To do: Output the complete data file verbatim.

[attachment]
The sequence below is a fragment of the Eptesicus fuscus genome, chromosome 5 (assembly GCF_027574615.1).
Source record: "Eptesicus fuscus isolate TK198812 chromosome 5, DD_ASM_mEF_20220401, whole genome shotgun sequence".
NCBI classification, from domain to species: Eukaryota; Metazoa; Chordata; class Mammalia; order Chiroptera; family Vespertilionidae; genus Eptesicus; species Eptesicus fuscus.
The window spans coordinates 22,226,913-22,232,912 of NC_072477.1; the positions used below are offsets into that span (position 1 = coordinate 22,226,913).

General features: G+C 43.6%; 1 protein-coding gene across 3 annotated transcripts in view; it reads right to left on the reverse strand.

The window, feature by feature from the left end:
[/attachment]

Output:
The sequence below is a fragment of the Eptesicus fuscus genome, chromosome 5 (assembly GCF_027574615.1).
Source record: "Eptesicus fuscus isolate TK198812 chromosome 5, DD_ASM_mEF_20220401, whole genome shotgun sequence".
NCBI classification, from domain to species: Eukaryota; Metazoa; Chordata; class Mammalia; order Chiroptera; family Vespertilionidae; genus Eptesicus; species Eptesicus fuscus.
The window spans coordinates 22,226,913-22,232,912 of NC_072477.1; the positions used below are offsets into that span (position 1 = coordinate 22,226,913).

General features: G+C 43.6%; 1 protein-coding gene across 3 annotated transcripts in view; it reads right to left on the reverse strand.

The window, feature by feature from the left end: